Richard Pearse
Richard Pearse
1 year ago
Reply to  Hardee Hodges

Good points, but note that Ukraine, in one year, used up 13 yrs of the US’s supply of Javelin missiles – most of our “stock” of many our weapons it could take 2 years to produce the Abrams tanks that were “promised.

Martin Logan
Martin Logan
1 year ago
Reply to  Hardee Hodges

The reason Putin can’t sue for peace.
If he did, all the justification to keep people in line disappears.
And they realize how much Russia has permanently lost.

Dan Mullock
Dan Mullock
1 year ago
Reply to  Hardee Hodges

The Russian and Ukraine capability trajectories are completely different. Ukraine has never been stronger (more artillery, armor including tanks captured from Russia, precision munitions, and superb overhead intel to shooter synergies, and a million troops under arms versus 200k a year ago). The Russians have lost half of their best tanks, planes, crews and an overwhelming majority of their precision munitions. They also are particularly short of frontline leaders (NCO’s and junior officers) and as such die in much larger numbers to much more shrewd and well organized Ukraine defenders. Morale and will to win is key in such fights, and the difference there is night and day as well. The Russians could collapse soon, particularly if Ukraine receives generous quantities of tanks and all types of ammo now. The Russians simply cannot rebuild what is lost, but the West can. Finally, we have spent more than a billion dollars on Nato over the past ten years. Ukraine is totally kneecapping the Russian tactical forces and they will not be a credible tactical threat to Europe for a long time when this one is over. This will allow lower investment by the US in the future if we so choose. News forecast September 1st 2023; “Ukraine forces cutoff Crimea from the Donbass, forcing Russia to abandon Sevastopol and flee across the Kerch straits back into Russia. Putin offers to stand down in exchange for the Donbass, Ukraine replies by surrounding Donetsk and forcing garrison surrender. Zelenksy offers a 60 kilometer demilitarized zone centered on Ukraine former borders and a ceasfire when the Russian troops reverse over the international border. They do”.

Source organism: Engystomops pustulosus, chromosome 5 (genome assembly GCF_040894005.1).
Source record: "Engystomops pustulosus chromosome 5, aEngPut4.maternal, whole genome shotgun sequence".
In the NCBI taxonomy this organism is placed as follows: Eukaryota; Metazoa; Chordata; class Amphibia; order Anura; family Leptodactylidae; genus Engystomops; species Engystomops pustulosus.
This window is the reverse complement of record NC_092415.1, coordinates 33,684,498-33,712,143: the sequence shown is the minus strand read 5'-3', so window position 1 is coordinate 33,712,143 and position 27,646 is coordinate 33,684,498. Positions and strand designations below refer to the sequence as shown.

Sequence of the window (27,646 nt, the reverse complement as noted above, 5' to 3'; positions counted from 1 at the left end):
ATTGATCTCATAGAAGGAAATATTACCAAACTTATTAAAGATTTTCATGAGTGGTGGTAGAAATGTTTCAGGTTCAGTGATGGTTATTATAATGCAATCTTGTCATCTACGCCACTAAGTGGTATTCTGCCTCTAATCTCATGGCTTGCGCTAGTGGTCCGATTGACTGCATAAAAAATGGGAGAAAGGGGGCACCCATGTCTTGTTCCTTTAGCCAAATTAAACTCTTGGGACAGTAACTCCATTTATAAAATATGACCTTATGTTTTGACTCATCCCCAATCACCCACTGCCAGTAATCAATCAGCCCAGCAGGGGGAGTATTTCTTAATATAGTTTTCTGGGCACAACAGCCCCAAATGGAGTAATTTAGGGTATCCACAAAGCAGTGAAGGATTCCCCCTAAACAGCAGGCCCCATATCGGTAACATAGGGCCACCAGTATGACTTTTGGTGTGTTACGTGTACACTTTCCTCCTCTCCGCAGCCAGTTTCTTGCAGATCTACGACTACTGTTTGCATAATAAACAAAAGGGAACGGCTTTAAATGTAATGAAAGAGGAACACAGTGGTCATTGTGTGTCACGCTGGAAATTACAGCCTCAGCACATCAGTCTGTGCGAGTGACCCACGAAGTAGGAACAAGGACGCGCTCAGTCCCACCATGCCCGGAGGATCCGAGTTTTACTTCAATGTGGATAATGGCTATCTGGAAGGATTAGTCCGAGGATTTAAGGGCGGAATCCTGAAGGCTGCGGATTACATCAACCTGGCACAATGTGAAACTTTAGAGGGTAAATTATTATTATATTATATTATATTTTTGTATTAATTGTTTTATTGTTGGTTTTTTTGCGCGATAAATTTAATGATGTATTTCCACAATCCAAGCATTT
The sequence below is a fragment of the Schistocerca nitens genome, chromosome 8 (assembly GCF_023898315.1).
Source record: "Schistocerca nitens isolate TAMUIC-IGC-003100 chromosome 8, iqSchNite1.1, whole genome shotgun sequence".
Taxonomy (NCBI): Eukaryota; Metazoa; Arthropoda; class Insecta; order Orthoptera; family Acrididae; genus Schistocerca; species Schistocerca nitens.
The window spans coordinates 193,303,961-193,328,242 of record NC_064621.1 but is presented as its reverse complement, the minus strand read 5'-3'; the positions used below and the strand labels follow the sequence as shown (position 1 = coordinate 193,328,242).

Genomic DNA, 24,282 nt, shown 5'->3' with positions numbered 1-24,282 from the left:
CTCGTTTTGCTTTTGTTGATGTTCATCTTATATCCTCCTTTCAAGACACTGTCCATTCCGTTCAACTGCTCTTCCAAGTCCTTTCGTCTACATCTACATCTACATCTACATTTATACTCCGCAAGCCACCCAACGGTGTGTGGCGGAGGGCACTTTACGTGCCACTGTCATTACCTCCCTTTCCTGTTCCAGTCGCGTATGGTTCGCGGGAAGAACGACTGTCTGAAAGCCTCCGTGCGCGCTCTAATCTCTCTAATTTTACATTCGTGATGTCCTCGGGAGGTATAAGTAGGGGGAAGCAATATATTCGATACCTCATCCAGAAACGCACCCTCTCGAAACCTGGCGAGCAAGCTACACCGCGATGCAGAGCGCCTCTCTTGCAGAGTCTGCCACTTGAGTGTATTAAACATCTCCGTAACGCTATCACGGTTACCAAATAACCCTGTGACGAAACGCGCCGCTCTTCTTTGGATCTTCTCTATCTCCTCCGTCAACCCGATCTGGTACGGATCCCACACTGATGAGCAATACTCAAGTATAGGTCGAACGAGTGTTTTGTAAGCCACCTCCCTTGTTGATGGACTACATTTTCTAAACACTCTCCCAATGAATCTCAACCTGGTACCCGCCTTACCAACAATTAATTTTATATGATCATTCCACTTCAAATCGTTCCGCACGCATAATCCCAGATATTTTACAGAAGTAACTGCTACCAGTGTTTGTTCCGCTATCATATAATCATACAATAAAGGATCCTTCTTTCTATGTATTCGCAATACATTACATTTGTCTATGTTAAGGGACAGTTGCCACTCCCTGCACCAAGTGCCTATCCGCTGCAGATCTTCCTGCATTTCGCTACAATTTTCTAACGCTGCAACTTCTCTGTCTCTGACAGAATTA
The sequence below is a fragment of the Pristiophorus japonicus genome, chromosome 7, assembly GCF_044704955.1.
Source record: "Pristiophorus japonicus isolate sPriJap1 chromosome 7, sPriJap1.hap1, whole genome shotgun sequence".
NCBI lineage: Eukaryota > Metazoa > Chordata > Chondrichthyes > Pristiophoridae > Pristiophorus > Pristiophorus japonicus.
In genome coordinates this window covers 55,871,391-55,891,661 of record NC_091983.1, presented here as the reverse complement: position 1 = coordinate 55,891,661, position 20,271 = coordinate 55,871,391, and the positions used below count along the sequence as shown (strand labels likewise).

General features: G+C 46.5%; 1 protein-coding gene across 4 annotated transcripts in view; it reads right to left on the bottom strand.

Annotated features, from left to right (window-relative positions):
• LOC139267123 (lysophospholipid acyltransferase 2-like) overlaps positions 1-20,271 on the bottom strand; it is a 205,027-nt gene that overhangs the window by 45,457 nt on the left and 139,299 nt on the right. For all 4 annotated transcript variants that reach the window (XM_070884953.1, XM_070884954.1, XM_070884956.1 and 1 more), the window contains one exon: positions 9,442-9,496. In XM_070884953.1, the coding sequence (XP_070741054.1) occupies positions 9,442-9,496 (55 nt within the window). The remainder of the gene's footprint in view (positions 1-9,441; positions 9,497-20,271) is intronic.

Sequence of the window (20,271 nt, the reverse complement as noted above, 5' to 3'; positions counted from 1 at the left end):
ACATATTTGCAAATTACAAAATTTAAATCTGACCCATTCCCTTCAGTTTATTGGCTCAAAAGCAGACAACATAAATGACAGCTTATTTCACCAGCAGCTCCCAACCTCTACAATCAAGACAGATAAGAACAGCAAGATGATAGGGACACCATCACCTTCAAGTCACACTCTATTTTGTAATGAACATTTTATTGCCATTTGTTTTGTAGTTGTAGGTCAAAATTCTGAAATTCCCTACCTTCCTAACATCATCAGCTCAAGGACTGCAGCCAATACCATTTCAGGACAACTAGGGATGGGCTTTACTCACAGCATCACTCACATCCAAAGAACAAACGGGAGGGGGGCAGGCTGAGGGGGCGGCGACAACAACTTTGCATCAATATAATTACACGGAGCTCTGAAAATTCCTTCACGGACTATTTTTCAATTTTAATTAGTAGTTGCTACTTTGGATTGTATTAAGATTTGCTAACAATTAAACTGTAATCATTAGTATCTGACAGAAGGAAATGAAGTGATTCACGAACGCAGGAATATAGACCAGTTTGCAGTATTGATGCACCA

Richard Pearse
Richard Pearse
1 year ago
Reply to  Hardee Hodges

Good points, but note that Ukraine, in one year, used up 13 yrs of the US’s supply of Javelin missiles – most of our “stock” of many our weapons it could take 2 years to produce the Abrams tanks that were “promised.

Martin Logan
Martin Logan
1 year ago
Reply to  Hardee Hodges

The reason Putin can’t sue for peace.
If he did, all the justification to keep people in line disappears.
And they realize how much Russia has permanently lost.

Dan Mullock
Dan Mullock
1 year ago
Reply to  Hardee Hodges